Thursday, July 15, 2010

Supermarkets: The Key To The Norwegian Soul

When traveling abroad there are many ways to learn about local culture. Taking a stroll down a local supermarket's aisles can help you understand, just a little, about local tastes and preferences.

In Svolvaer I was a frequent visitor to the Mega Coop, Coop being a chain (I was told government-owned, but I'm not entirely sure about that) with varying size stores depending on the needs of the community. In Svolvaer (as in Rørvik and other towns I visited) it was located within the Amfi indoor shopping mall.

The importance of fish is obvious from that section of the supermarket. According to one of the desk clerks at Svinøya Rorbuer the Mega Coop is the best place to buy seafood, the only better being the fish sold by a vendor who irregularly appears at the town square.  I purchased half a kilo of rekke (shrimp) to cook in our cottage and can vouch for the quality.

While the fish department was staffed for special orders and personal service, all the meats were pre-packaged, including cold cuts. Likewise the potato, shrimp and similar salads came pre-packaged.

Although the depth of selection is limited (you won't find six brands of toilet paper) the breadth was more than adequate, the shelves stocked for every need.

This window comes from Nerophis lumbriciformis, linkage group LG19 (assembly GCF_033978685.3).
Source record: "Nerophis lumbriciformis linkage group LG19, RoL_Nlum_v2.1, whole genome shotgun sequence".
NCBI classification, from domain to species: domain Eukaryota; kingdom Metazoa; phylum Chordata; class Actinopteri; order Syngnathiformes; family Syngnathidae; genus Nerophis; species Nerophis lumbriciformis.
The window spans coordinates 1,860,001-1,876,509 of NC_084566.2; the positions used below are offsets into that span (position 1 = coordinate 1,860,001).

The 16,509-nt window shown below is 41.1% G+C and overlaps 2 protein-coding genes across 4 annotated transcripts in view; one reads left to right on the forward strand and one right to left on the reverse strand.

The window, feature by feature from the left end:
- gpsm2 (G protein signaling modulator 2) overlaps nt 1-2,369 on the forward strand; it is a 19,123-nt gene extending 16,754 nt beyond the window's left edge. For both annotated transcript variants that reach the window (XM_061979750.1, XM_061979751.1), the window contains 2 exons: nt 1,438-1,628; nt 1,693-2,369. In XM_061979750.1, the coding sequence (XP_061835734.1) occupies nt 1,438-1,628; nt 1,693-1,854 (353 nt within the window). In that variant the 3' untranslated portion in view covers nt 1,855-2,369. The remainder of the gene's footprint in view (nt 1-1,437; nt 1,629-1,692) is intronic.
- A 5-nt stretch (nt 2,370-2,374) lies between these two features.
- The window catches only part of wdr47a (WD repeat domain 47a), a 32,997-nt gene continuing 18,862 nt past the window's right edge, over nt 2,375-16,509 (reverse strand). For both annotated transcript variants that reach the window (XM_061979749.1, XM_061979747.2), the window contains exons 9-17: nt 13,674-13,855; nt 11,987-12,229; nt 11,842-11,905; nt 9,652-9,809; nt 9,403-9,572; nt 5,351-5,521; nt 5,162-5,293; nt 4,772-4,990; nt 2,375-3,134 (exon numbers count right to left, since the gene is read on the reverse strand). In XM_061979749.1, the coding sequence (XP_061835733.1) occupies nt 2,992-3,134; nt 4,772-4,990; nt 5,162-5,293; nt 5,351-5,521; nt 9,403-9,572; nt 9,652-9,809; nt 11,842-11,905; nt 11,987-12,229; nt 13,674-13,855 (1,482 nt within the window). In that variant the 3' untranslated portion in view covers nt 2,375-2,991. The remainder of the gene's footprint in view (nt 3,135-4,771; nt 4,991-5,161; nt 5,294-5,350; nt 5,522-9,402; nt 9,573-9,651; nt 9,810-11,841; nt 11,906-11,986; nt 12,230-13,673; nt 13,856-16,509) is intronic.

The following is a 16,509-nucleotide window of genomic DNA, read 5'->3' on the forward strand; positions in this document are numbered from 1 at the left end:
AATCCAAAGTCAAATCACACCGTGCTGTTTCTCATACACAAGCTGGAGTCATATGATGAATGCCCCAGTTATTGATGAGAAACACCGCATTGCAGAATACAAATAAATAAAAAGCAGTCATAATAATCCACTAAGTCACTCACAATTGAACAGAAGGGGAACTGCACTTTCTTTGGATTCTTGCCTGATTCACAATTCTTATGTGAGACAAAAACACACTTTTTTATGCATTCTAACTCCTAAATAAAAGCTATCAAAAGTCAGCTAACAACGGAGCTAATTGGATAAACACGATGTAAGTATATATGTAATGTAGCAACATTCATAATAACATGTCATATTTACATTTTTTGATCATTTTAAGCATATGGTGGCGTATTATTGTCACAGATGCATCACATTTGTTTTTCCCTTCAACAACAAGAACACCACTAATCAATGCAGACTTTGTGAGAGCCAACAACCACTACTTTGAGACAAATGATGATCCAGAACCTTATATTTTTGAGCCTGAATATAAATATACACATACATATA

After multiple trips, I wonder how much home cooking Norwegians do. The aisles were filled with convenience foods, including the Toro brand which Sonia Wallace said provides the base for an excellent fish soup. (I'm dubious about that.) Mexican appears to be big.

As in American supermarkets, beverages took up considerable space, especially beer. As previously noted, it's a lot less expensive to buy your beer at a retail store than at a bar or restaurant: you save about 50 percent. All the popular Norwegian and many some international brands were available.

For more interesting beers you have to visit Vinmonopolet, the state wine and liquor monopoly. (Just like Pennsylvania!) On its shelves I spied some great Belgian beers at about the same price I'd pay in Philadelphia (NOK 50, or about $8, for a Westmalle Tripple, as an example). Most of the inventory was devoted to wine, though there were plenty of distilled spirits, especially cognac. Not nearly as extensive was the selection of aquavits: maybe a dozen, just a few more than you'd find at many bars.

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